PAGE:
Secondly creators of these characters (focus being on Thor and Superman) were informed or motivated by different ideas, methodologies and company ethos. From that it already starts to appear to the reader that claims as to the similarity between Thor Movies and Superman movies are unfounded. That is further vindicated by the fact that Thor as a superhero character was adapted from Norse Mythology (the Vikings) and Superman was a creation of Jerry Siegel and Joe Schuster who were more motivated by notions of a Jewish Messiah sent from the stars and adopted by human parents. In fact the world of Thor has more similarities to J.R Tolkien’s Lord of the Rings books than they do to Superman. The realm of Humans, middle earth in Lord of the Rings is similar to ‘Midgard’ in Norse Myths which translates loosely to middle earth. Ygradsil the world tree is similar to the King’s Tree. Further Norse mythological creatures such as dark elves, light elves, fire demons, frost giants and gods all find comparable equivalents in the Lord of the Rings. The assertion that “Asgard” a heaven-like Kingdom paved with streets of Gold and home to the all father Odin and the gods is similar to Krypton (A planet with a core like earth and an atmosphere inhabited by mortal humanoids with advanced technology) is entirely misplaced.
Complaints have also been abound that directors have altered characters too much without staying true to recognised templates. Having already explained the fact that there can be no single template to the appearance or dogma as to the mentality of anyone of these characters due to the contribution of various editors and artists to their re-imagination I would state further that some of the movies that are more agreeable to viewers have been to comic book enthusiasts a total anathema to comic book enthusiasts. The most recent one that comes to mind is the ‘Batman Trilogy’ which portrayed characters like Ra’s Al ghul, Bane, the Joker and Talia Al Ghul and Robin in ways completely alien to any imaginations that have ever appeared in comic books. For instance the joker has never been portrayed in comic books as wearing make-up and dying his hair. The most accurate portrayal of the joker was that done in the 1989 Batman Movie with the joker correctly depicted as having pale skin and green coloured hair because of having fallen in a vat of chemicals. Spiderman as portrayed by Toby McGuire in Spiderman 1,2 and 3 as having the spider webs come from inside his body is actually not in good standing with the character as created by Stan Lee. The webs are shot from a device from his wrists that fictional Peter Parker created called ‘web shooters’ or ‘web spinners’ which are filled with ‘web fluid’ that when ejected comes out as a spider web. This is correctly depicted in the most recent Spiderman movie ‘the amazing Spiderman’.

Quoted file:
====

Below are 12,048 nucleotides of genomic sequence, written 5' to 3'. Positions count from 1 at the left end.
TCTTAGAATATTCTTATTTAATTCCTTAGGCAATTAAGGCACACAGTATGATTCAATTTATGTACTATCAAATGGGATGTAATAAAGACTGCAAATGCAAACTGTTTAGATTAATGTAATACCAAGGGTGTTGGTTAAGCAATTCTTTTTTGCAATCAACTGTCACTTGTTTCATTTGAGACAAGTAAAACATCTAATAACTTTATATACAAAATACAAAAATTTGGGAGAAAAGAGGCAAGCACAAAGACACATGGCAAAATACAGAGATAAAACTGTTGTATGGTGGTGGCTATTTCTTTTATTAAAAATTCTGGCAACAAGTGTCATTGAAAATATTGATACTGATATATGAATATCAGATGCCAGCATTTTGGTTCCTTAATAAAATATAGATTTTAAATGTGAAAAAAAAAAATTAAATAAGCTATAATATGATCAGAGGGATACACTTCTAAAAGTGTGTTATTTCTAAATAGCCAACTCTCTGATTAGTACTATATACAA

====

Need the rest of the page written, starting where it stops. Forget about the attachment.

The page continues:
Claims as to the appropriateness of superhero movies for adults are neither here nor there since a non-Lord of the Rings enthusiast would hardly be expected to fully appreciate or make sense of Tolkien’s world. However I must admit that presently commercial sense and views of most comic book enthusiasts are swung towards more concrete plots rather than your run of the mill bad guy good guy movie. Perhaps that is why the Batman trilogies were so popular. Viewers everywhere have also developed a taste for a darker or more mature take on some of these characters and I am not surprised by Zack Snyder’s take on Superman on Man of Steel. In fact I was thoroughly impressed by it and that gives me reason to believe (both as a comic book enthusiast and movie viewer alike) that Man of Steel 2 will be a success.
by Daniel Kobimbo
(All images courtesy of Marvel Comics or DC Comics)